In an era of suicide bombers and beltway snipers, Carlos Santana hopes to make a difference, converting all the rage into positive, flowing energy.
"There's a lot of sickness in this planet, especially with people shooting one another for no reason," Santana said. "There's anger, fear and molestation. There's so much sickness [that] I want to remind listeners that ... everyone has goodness in them. And to me it's important to heal as much as possible families, cities or nations or the planet from the satanic, demonic forces that are out there that just like to destroy humanity."
Santana's quest for universal spiritual cleansing inspired him to call his new album Shaman. His multiplatinum Supernatural (2000) was a call to recognize and seek strength from higher, ethereal forces, and Shaman is a plea to use those powers to benefit mankind.
"The Shaman is a spiritual healer, and we all have that quality within ourselves," he said. "The music [on Shaman] wasn't about Carlos' shaman. Everyone has divine qualities to be able to heal and transform anyone. Once you believe, the rest will follow."
Like Supernatural, Shaman features a diverse list of guests, including Michelle Branch (see "Santana Says Angels Recommended Michelle Branch For Song"), Seal, Macy Gray, Musiq, Dido and opera legend Placido Domingo (see "Musiq, More Added To Final Santana Track List").
One of the most unusual pairings is with "P.O.D." on the song "America," which may be a future single. The song was written by K.C. Porter, but when it was sent to P.O.D., the bandmembers radically reinterpreted it.
"When they heard it they said, 'Well, we'll do our own version,' " Santana explained. "So their version was totally different. I enjoy Rage Against the Machine, I enjoy Metallica, so therefore I enjoy the energy P.O.D. brings to the table. I love the song. I especially love the energy, and I felt we needed that kind of energy."
Another track, "Why Don't You & I," features Nickelback's Chad Kroeger, who wrote the tune. Between the writing and recording stages, however, the track went through the opposite process as P.O.D.'s tune. When Santana was handed the track, he wasn't sure he liked it.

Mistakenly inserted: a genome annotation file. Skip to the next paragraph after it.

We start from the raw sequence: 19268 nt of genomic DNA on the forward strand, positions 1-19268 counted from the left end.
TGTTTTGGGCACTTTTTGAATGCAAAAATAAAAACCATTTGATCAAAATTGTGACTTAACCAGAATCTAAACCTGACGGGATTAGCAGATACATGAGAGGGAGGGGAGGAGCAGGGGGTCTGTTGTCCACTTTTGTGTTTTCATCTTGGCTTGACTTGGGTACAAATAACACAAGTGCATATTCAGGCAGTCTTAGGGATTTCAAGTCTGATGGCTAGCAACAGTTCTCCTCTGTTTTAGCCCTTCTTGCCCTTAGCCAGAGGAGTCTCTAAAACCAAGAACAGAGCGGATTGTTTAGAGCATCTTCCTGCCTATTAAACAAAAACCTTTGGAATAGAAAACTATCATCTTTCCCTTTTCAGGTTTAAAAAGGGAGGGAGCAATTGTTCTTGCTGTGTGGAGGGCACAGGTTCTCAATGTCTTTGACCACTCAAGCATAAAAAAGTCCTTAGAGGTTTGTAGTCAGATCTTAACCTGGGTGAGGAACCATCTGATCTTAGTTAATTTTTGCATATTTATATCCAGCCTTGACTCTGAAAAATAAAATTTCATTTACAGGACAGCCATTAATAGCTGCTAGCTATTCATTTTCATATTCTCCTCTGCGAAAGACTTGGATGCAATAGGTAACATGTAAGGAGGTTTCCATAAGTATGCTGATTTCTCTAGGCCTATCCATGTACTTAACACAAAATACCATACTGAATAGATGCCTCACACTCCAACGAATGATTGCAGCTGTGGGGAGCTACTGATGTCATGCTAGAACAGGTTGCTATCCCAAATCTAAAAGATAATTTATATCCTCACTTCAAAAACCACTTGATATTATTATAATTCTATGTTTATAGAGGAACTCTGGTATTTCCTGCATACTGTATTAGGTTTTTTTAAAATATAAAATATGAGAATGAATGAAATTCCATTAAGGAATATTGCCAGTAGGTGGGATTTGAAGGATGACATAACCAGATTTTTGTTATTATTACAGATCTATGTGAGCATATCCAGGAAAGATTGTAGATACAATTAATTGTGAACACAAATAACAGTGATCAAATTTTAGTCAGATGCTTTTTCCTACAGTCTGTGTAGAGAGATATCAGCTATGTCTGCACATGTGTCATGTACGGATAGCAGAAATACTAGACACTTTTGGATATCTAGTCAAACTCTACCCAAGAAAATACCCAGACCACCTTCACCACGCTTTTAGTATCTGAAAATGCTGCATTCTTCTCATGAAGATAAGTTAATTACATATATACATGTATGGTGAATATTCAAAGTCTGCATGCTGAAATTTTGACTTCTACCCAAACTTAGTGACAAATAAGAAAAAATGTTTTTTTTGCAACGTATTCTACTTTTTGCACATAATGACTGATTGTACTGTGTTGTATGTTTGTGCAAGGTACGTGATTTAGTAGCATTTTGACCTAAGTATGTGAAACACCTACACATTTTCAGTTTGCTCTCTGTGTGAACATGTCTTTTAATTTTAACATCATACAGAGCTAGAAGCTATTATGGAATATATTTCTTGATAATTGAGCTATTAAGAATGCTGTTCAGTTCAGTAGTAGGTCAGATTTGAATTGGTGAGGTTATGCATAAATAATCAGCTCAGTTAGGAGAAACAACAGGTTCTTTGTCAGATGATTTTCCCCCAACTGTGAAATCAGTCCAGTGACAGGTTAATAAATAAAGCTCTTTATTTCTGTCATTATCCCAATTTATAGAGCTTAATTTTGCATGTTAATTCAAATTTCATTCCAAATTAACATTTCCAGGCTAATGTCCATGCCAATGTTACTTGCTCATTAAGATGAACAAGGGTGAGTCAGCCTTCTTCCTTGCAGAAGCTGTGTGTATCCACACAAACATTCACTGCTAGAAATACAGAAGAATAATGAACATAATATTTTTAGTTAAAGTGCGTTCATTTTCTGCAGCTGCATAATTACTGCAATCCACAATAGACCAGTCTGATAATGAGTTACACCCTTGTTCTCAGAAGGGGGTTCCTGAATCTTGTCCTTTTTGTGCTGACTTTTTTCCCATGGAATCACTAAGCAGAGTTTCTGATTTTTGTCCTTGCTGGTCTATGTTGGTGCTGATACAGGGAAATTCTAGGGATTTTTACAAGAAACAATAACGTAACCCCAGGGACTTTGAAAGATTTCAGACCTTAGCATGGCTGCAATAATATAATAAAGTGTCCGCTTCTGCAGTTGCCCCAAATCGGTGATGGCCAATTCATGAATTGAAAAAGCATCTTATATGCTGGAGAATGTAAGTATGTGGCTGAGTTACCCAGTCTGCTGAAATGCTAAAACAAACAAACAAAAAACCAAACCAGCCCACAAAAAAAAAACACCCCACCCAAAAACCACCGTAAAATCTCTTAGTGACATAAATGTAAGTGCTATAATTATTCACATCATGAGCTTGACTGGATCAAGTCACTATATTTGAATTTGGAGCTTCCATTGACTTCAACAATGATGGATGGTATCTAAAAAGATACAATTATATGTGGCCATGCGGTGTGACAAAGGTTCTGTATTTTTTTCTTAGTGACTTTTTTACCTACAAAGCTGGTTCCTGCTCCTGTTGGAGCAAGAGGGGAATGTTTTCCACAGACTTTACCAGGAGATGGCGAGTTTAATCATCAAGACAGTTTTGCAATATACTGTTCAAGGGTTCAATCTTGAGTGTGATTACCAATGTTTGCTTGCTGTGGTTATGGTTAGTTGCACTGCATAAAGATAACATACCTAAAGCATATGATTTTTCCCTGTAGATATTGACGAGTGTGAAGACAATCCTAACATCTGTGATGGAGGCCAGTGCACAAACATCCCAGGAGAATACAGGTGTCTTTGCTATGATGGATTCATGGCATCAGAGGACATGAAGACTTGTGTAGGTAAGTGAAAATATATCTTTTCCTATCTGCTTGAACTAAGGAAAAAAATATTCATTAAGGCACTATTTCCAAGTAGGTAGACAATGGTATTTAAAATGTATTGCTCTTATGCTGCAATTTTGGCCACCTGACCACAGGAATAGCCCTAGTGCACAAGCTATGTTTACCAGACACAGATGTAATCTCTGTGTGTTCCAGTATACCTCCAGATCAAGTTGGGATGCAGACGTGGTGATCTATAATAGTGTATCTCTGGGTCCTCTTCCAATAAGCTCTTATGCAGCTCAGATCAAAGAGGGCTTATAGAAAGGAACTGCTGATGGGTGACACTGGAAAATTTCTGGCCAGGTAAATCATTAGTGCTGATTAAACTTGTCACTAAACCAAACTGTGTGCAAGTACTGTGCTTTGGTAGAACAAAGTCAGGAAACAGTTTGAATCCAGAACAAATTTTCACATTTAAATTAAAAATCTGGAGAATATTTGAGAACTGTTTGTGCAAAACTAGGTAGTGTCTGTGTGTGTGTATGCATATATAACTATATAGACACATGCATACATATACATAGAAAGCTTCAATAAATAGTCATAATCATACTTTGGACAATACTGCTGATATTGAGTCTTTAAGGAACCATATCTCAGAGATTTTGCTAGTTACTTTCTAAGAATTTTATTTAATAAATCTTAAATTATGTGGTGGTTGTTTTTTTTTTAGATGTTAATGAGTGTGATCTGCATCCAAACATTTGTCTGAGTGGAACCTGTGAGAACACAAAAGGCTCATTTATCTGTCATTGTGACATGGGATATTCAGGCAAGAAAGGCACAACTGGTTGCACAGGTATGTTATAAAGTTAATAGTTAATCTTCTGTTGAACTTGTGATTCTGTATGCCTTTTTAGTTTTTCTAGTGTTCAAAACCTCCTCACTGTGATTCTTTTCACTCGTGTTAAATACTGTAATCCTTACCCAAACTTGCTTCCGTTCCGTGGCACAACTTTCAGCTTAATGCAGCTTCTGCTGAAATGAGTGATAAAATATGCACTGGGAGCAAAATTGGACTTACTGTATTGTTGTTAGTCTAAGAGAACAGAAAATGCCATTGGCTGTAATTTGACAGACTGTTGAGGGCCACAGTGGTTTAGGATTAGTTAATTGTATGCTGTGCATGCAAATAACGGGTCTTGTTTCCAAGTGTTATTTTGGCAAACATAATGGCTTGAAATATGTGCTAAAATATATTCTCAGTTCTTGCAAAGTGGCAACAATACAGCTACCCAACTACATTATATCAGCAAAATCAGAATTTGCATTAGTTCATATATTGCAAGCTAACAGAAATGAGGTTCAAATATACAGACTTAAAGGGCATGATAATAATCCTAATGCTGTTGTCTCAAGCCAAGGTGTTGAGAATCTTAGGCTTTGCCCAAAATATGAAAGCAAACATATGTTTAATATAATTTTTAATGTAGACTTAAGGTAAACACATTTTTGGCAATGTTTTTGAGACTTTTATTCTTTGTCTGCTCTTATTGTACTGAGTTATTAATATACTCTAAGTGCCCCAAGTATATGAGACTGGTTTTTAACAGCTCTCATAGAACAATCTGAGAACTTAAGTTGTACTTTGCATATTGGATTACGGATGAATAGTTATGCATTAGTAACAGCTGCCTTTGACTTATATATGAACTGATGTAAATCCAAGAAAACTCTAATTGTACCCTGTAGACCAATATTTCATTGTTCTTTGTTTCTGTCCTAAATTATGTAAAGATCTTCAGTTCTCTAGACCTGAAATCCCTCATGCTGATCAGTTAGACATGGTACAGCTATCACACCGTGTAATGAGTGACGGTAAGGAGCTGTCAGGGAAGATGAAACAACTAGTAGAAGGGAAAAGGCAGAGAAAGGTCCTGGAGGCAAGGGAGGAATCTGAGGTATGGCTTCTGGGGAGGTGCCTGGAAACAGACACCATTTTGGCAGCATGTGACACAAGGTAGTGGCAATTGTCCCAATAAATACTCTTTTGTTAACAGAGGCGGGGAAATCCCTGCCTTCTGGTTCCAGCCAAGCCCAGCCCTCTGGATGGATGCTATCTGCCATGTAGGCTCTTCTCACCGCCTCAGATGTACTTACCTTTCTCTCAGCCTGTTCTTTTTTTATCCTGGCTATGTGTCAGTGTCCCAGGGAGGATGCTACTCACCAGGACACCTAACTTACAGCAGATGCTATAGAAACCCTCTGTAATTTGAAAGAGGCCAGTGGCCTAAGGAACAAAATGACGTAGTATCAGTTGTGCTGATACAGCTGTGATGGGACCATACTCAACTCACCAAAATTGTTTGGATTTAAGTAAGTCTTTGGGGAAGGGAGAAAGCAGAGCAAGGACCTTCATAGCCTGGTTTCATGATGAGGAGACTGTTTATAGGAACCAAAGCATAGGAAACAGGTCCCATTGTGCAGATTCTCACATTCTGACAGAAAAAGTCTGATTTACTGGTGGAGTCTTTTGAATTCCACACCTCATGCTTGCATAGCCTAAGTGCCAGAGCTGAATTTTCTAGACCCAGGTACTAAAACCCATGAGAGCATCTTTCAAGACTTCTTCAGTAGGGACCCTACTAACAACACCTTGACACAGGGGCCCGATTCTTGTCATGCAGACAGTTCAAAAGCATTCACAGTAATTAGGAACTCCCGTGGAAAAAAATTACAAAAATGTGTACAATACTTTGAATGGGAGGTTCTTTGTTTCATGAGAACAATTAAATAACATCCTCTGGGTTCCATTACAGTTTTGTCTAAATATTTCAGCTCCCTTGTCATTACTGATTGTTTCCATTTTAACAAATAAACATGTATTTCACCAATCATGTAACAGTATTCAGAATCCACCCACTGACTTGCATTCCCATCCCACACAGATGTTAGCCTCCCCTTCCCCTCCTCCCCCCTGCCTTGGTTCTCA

"When I first heard it, it was a little far away from things I like to do. So we brought it to [producer and arranger] Lester Mendez, and he [deserves] the Most Valuable Player award. He put in a context that was more Santana-like. He brought it closer to our camp, and I love that kind of energy [it now has]."
Santana probably won't tour the globe with all his guests, but one place he'd love to play is Baghdad. It's all part of his plan to unify the planet.
"I look forward to going there to play a concert if they invite me, because I feel musicians should not get involved with politics but should get involved with bringing healing and harmony," he said. "I know in my heart that politics and religion are corrupt, and that's the problem. Their problems and our problems are the same. Everyone has the same problems, but what we like to do with the music is to solve problems and bring unity and harmony."
And just how can duets with Michelle Branch and P.O.D. transform the globe? Carlos was just waiting for someone to ask.
"We play this music to remind listeners all the over the world that the constellation, the planet, the whole vibe is in you and there's another way to get solutions in this planet other than more violence. We should do concerts over there and show them that we can coexist. I want to be like President Carter. He got the Nobel Peace prize."